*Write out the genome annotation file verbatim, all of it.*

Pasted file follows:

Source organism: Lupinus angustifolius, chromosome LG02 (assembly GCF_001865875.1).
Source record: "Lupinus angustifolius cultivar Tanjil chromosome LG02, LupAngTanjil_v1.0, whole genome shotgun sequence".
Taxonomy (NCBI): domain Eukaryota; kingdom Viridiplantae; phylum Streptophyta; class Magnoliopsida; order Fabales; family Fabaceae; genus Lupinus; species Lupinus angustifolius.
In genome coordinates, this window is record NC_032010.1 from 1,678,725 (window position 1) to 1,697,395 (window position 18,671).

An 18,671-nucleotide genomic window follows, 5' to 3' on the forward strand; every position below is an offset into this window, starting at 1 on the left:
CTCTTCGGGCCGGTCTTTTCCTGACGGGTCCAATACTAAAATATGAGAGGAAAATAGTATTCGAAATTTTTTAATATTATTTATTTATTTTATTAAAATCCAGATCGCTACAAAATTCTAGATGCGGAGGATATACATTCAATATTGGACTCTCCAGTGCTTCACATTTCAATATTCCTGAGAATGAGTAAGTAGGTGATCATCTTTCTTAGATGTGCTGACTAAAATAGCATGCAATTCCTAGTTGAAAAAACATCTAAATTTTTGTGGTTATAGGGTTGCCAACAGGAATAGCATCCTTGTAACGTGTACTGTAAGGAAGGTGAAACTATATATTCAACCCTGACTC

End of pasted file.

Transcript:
Source organism: Lupinus angustifolius, chromosome LG02 (assembly GCF_001865875.1).
Source record: "Lupinus angustifolius cultivar Tanjil chromosome LG02, LupAngTanjil_v1.0, whole genome shotgun sequence".
Taxonomy (NCBI): domain Eukaryota; kingdom Viridiplantae; phylum Streptophyta; class Magnoliopsida; order Fabales; family Fabaceae; genus Lupinus; species Lupinus angustifolius.
In genome coordinates, this window is record NC_032010.1 from 1,678,725 (window position 1) to 1,697,395 (window position 18,671).

An 18,671-nucleotide genomic window follows, 5' to 3' on the forward strand; every position below is an offset into this window, starting at 1 on the left:
CTCTTCGGGCCGGTCTTTTCCTGACGGGTCCAATACTAAAATATGAGAGGAAAATAGTATTCGAAATTTTTTAATATTATTTATTTATTTTATTAAAATCCAGATCGCTACAAAATTCTAGATGCGGAGGATATACATTCAATATTGGACTCTCCAGTGCTTCACATTTCAATATTCCTGAGAATGAGTAAGTAGGTGATCATCTTTCTTAGATGTGCTGACTAAAATAGCATGCAATTCCTAGTTGAAAAAACATCTAAATTTTTGTGGTTATAGGGTTGCCAACAGGAATAGCATCCTTGTAACGTGTACTGTAAGGAAGGTGAAACTATATATTCAACCCTGACTC